Are you moving out of town or sending goods anytime soon? If the answer to this question is yes, you may want some insight as to what happens if your goods get damaged during freight and what you can do about it.
Are you covered?
The Contract and Commercial Law Act 2017 governs the various types of situations that may arise during a carriage of goods contract. The Act covers a wide range of transport carriers, including road, rail, sea and air within New Zealand. The Act unfortunately does not cover the mail service. Once you have organised for goods to be transported by a ‘carrier’ and loss and damage occurs, you do not have to prove its cause in order to claim and get a remedy under the Act.
What kind of contract did I have?
Your carrier’s liability under the Act depends on the kind of contract you have with the carrier. These types of contract include:
- A contract for carriage at owner’s risk
Under a contract for carriage at owner’s risk, the carrier is not liable for the loss of or damage to any goods except where the loss or damage is intentionally caused by the carrier.
- A contract at declared value risk
The carrier is liable for the loss of or damage to any goods up to an amount specified in the contract.
- A contract on declared terms
The carrier is liable for the loss of or damage to goods in accordance with a specific term of the contract.
- A contract for limited carrier’s risk
The carrier is liable for the loss or damage to goods up to a certain amount.
If there is no contract between the parties, the default position will be a limited carrier’s risk contract.
When does liability start and end?
Liability for goods begins when goods are accepted by a carrier for carriage in accordance with a contract. Liability for the goods ends once the goods are delivered to the receiver or the receiver has picked up the goods.
How much compensation will I receive for limited carrier’s risk?
The Act allows you to be compensated for damage up to $2,000 per ‘unit of goods’ if there is any damage or loss present. The definition of ‘unit of goods’ is important because it defines how much the carrier has to pay you for any loss or damage to your goods. A ‘unit of goods’ is defined as each item of goods. For example, if you live in Timaru and buy a bed from Invercargill but the bed is dismantled into three parts for carriage then you have three units, meaning you will get $6,000 compensation.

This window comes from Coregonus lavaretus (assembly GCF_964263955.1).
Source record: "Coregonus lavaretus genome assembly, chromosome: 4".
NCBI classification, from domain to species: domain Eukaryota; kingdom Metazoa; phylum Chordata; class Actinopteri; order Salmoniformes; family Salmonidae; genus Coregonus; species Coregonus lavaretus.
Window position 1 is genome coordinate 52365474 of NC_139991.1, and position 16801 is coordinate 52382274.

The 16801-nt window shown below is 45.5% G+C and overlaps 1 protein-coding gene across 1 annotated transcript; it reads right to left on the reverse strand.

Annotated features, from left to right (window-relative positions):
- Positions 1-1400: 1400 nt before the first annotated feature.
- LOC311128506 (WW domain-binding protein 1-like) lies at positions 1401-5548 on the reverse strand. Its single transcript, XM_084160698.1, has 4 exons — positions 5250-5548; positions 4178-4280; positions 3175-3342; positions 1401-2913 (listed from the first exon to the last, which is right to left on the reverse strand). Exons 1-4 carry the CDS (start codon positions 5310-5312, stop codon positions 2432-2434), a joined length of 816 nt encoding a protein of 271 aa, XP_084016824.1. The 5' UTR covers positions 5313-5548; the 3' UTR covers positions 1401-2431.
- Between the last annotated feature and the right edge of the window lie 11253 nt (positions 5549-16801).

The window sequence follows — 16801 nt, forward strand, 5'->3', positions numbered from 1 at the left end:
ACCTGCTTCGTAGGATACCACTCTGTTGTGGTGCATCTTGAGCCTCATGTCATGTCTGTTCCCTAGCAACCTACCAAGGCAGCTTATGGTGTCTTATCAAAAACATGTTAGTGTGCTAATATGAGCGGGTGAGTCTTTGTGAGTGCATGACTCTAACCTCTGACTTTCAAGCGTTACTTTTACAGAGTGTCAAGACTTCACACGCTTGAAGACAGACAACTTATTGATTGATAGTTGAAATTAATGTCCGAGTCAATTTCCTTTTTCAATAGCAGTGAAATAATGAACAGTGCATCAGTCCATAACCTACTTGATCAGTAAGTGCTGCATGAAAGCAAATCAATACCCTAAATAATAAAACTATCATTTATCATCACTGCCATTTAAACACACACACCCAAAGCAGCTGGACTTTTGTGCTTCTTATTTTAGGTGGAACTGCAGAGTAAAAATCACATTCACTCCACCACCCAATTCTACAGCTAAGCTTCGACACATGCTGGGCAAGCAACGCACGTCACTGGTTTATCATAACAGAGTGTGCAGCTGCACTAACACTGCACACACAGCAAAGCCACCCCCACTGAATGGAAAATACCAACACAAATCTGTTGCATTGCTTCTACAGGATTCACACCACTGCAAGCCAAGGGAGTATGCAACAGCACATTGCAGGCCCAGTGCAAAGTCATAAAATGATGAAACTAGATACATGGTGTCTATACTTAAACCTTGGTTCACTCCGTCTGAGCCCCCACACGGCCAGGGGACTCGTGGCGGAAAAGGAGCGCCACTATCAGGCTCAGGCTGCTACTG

As will be apparent, if your freighted item is worth $2,000 or less then the default ‘limited carrier’s risk’ contract will be adequate but if your item or items are worth significantly more you should ensure your freight contract will give you appropriate compensation for damage.
How much time do I have?
In order to make a claim under the Act you have 30 days after the date on which the carrier’s responsibility for the goods ends. However, this time period can be shortened by contract, so ensure you check the terms of your contract for this. If there is no contract present, then you will fall under the default position which is a limited carrier’s risk contract as outlined above.
What should you do when freighting goods?
You should clearly establish what kind of contract you have with the carrier. If goods are damaged or there is loss during delivery you will then have a clear understanding as to who is liable for compensation, and be able to ensure that the compensation for damage is adequate. You should also consider arranging your own insurance.
Relationship between insurance and the Act
It is important to get insurance when getting your goods moved or transported by a carrier, as loss or damage to your items may not be covered under the default position. Carriers are not liable for loss or damage directly resulting from:
- an inherent defect in the products;
- products not packed properly;
- packing of dangerous goods; or
- when the carrier is saving or trying to save life or property.
Therefore, it is important to make arrangements for insurance, either through the carrier, or directly with an insurer.